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How To Make Whole Wheat Pasta



Recently, we were asked for help with making Whole Wheat Pasta, and we thought,
"Gee, we bet a lot of our customers could use help with that!"
And so, what better place than here to share our Westonian knowledge on the subject...

Why Whole Wheat?
Whole Wheat flour is unrefined - it uses the entire wheat seed. Your body burns extra calories working to process the fiber found in Whole Wheat. It is lower in calories and fat than Semolina-based pasta, and also heartier, making you feel fuller, and - theoretically - causing you to eat less of it. It is still pasta though, and we are not, by any means, nutritionists or health experts, so you should do some of your own research about the potential benefits and drawbacks of Whole Wheat.

What You Will Need
Ingredients
(Serves 6-8)
3 cups Whole Wheat flour
3 eggs
1/4 cup white wine
1 teaspoon salt
 

Dough
Use Whole Wheat Flour (we use Hodgsons Mill or Bob's Red Mill, but of course, brand availability will vary).

You're still going to knead, roll out, and cut the dough the same as you would pasta of the Semolina variety.

If you're using a Roma Tube Pasta Machine by Weston, you can skip this section. Just throw your ingredients into the machine with the mixing kit inserted and crank the handle. The machine's paddle will do all of the mixing and kneading for you.

Make a pasta dough volcano - form the flour into a mound on a Baking Mat, with a crater in the middle, to be filled with a lava of egg and water  (or wine, which is what we like to use).

From there, you break the egg yolks and collapse the volcano into itself, folding the flour into the central liquid until you have a consistent dough.

The dough should be elastic, but not sticky. As logic would suggest, if the dough is too dry, add just a little water or wine. Too wet? Add more flour. Do so sparingly though in both cases - the texture of your pasta dough will change with surprisingly little work.

 Note that the dough will be grittier than its smooth Semolina counterpart. Still, do your best to integrate the flour and wet ingredients into a homogenous dough.

Knead the dough by feeding it through the pasta machine's thickest setting a few times.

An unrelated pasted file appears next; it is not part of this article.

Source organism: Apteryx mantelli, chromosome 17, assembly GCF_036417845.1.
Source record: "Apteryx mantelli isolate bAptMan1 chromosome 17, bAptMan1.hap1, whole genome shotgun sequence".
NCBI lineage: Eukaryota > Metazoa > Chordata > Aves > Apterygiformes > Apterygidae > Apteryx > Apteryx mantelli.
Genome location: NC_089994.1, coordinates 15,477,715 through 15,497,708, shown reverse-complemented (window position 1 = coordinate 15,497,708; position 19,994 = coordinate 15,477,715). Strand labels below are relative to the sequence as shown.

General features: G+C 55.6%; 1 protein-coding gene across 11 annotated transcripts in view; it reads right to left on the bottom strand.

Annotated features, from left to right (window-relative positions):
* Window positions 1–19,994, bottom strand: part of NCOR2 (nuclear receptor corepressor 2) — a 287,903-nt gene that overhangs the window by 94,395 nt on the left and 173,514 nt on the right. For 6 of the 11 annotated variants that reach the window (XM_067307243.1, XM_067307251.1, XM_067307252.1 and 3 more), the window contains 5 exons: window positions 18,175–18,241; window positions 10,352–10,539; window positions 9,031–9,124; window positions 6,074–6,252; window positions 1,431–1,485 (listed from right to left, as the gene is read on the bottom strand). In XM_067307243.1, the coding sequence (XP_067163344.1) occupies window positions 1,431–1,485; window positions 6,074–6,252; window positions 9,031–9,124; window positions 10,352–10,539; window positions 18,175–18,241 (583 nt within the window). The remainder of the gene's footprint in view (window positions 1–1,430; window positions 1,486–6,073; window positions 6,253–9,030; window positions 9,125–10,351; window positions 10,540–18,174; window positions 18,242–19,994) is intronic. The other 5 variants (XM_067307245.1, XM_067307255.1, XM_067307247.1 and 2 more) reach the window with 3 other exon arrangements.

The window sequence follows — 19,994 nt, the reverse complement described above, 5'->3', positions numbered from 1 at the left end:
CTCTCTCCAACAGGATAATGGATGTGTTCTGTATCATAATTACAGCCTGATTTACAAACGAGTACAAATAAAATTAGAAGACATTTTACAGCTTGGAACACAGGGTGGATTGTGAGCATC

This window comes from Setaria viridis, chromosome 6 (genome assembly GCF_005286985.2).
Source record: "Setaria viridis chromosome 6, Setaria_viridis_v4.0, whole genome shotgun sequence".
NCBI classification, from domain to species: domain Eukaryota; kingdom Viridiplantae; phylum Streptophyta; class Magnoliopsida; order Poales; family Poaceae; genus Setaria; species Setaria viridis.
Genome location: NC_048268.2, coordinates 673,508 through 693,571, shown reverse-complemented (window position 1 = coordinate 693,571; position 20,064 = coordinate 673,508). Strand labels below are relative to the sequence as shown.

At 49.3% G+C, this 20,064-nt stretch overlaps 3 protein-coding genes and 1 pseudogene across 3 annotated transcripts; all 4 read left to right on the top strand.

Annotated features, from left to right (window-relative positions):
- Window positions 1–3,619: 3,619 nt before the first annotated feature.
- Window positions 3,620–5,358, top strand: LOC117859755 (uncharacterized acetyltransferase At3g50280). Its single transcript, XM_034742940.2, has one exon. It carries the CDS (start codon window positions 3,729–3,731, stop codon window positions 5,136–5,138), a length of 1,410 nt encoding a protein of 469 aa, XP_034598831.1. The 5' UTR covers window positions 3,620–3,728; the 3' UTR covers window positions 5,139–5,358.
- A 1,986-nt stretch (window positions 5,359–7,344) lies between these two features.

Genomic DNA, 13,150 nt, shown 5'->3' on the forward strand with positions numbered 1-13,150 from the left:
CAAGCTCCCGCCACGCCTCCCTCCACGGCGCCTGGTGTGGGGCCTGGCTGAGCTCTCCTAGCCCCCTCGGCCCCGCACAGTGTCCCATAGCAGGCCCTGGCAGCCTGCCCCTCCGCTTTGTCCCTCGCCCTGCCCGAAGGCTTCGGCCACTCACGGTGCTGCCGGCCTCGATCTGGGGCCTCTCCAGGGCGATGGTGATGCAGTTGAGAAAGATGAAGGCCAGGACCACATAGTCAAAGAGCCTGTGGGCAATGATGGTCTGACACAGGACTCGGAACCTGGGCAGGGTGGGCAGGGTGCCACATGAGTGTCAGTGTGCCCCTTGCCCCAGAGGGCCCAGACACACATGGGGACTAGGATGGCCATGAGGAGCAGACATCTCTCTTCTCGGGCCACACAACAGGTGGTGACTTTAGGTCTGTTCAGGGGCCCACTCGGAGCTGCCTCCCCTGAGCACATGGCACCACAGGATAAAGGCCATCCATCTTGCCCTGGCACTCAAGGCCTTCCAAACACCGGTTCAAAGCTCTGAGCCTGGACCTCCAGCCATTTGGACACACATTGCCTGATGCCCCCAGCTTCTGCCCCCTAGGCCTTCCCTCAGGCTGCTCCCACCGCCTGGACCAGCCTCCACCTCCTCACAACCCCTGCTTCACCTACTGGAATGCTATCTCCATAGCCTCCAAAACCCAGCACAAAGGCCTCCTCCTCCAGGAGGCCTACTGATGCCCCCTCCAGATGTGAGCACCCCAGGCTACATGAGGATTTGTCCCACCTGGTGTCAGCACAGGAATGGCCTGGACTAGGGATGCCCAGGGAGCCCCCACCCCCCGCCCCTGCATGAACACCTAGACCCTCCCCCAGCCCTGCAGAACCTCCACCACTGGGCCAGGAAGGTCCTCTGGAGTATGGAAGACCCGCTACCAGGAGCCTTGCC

Noodle Cutting

Use the Roma Traditional Style Pasta Machine (for a wide variety of cuts), Roma Electric Pasta Machine (for no-crank Fettucine & Spaghetti), or Roma Tube Pasta Machine (for extruded, tube-style pasta) to form your noodles.* Use a Roma Bamboo Pasta Drying Rack (eco-friendly!) to string the noodles on as you go.

*Tip: Pat the sheets with the flour with each pass through the pasta machine. It helps to keep the dough from sticking. Often, there is excess moisture inside the sheets that gets exposed as the dough is expanded through the rollers, causing it to stick to the stainless steel finish.

Cooking
Boil a pot of water. Once your water is boiling, add salt for flavor, and a little olive oil to avoid sticking.

Fresh pasta takes less time to cook than store-bought. Cooking times will vary on the type of noodle you cut and the flour used. Intuitively, thinner noodles like Angel Hair are going to take the least time, Fettucine will take slightly more time, and then tube shaped pastas like Penne tend to take the longest. Whole Wheat Pasta takes longer to soften than Semolina, and Semolina takes longer than All-Purpose (which isn't the best for pasta anyway - but still certainly usable). And yet still, going back to the start, it's fresh pasta, so we're still only talking about a matter of minutes.

Your homemade Whole Wheat Pasta should be taking anywhere from three to six minutes. Be sure to continuously stir the noodles. Once cooked to your desired firmness, drain and toss with your sauce immediately. You can also toss it with a little olive oil to ensure the noodles don't stick to each other. Alternately, you can rinse the pasta with cold water, but this rinses away the starches that bind the sauce to the noodle.

Preserving
Sometimes you have oodles of noodles - More than you and your family can eat in one sitting.

One option is to use a Weston Dehydrator to dry them out completely. You can also let them dry on the pasta drying rack, which will take a little more time. Be sure to dry them completely, or they will mold. Then, you can store the dry noodles in an air tight container for several months.

They can also be frozen. Lay them out on parchment, wax, or butcher paper and slide them into a plastic bag. They can be stored for several months, and they will cook just as fast as be for and taste nearly as fresh.

If you're storing in the short term - for a week or so - you can refrigerate the pasta noodles in an airtight container or bag.

See also: Whole Wheat Pasta with Pineapple Cream Sauce  (Cooking With Weston)
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Norton
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